Lawmakers in Pennsylvania say efforts to use a state constitutional amendment to block the federal health care law are largely symbolic, but the debate in Harrisburg has devolved to a discussion over semantics.
The White House may have come to embrace the term "Obamacare" as the moniker for the federal Affordable Care Act, but Democrats in the Pennsylvania Senate aren't quite there yet. During floor debate, Senator Tony Williams (D-Philadelphia) tried to ban the use of the word "Obamacare," arguing that it's not politically correct.
"What it does do is characterize a particular partisan perspective of policy that is actually law in this country," said Williams. "To my knowledge, there is no piece of federal legislation or any legislation that denotes something called 'Obamacare.'"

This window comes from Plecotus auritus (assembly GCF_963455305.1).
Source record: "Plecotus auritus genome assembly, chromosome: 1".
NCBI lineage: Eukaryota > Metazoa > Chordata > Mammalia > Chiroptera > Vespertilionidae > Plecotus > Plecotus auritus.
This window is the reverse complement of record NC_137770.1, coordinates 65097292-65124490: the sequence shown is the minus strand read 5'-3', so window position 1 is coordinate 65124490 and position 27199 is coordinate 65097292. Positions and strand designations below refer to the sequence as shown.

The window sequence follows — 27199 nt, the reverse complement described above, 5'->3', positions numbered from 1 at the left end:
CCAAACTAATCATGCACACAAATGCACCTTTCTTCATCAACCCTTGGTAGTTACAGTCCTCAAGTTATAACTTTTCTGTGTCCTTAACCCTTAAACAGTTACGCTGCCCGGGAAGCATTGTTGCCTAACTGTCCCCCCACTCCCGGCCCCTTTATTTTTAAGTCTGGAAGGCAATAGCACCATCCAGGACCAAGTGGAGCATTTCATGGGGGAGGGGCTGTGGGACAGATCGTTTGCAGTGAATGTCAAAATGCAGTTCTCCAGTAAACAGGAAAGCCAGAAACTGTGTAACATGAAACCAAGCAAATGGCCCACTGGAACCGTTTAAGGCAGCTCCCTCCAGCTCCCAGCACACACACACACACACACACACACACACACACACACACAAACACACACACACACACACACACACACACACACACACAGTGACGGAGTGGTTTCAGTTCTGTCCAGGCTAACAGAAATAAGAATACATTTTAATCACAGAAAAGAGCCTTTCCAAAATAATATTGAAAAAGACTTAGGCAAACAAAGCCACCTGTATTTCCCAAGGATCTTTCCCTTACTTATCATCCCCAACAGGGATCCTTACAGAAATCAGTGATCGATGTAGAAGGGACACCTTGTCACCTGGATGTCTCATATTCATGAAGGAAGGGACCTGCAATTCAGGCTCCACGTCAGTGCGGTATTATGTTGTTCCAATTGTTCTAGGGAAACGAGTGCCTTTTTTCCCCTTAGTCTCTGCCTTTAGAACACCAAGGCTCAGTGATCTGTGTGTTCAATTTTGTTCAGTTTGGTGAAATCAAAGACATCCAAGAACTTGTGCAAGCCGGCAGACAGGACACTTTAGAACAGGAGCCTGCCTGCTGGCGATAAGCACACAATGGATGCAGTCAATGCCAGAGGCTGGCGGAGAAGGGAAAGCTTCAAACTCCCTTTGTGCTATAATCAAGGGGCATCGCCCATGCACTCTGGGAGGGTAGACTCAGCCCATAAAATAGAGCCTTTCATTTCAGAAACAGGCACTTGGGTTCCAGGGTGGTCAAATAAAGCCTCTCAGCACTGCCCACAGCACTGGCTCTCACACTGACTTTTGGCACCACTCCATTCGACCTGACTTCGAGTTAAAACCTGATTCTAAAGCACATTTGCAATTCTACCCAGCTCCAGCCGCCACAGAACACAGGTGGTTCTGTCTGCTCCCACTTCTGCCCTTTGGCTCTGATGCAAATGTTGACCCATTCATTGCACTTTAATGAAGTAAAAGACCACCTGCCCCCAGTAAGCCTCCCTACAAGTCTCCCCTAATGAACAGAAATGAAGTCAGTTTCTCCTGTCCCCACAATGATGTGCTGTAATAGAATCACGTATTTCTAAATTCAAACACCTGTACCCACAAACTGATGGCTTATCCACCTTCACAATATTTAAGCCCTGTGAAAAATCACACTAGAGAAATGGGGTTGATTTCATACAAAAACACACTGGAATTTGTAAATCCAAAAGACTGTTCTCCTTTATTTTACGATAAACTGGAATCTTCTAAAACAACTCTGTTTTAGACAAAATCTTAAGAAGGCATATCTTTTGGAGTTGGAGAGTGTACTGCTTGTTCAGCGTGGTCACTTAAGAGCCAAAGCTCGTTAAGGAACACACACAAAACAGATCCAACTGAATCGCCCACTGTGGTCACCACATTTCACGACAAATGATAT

Senate President Pro Tem Joe Scarnati (R-Elk) countered Williams. He said the term isn't overly partisan, because it's become common parlance among all of the constituents in his district. "They call it Obamacare: Republicans, Democrats, independents, seniors, everyone. So if, indeed, we're slighting anyone — just grow up."
There was some confusion over how exactly to put Williams' complaint into action on the Senate floor. The Senate paused to consider rules of order, and how to make an official motion.
About an hour after the exchange, the Senate approved the proposed constitutional amendment, sending it to the House for a concurrence vote. It would need to pass in two consecutive legislative sessions, and then clear a voter referendum before it becomes law.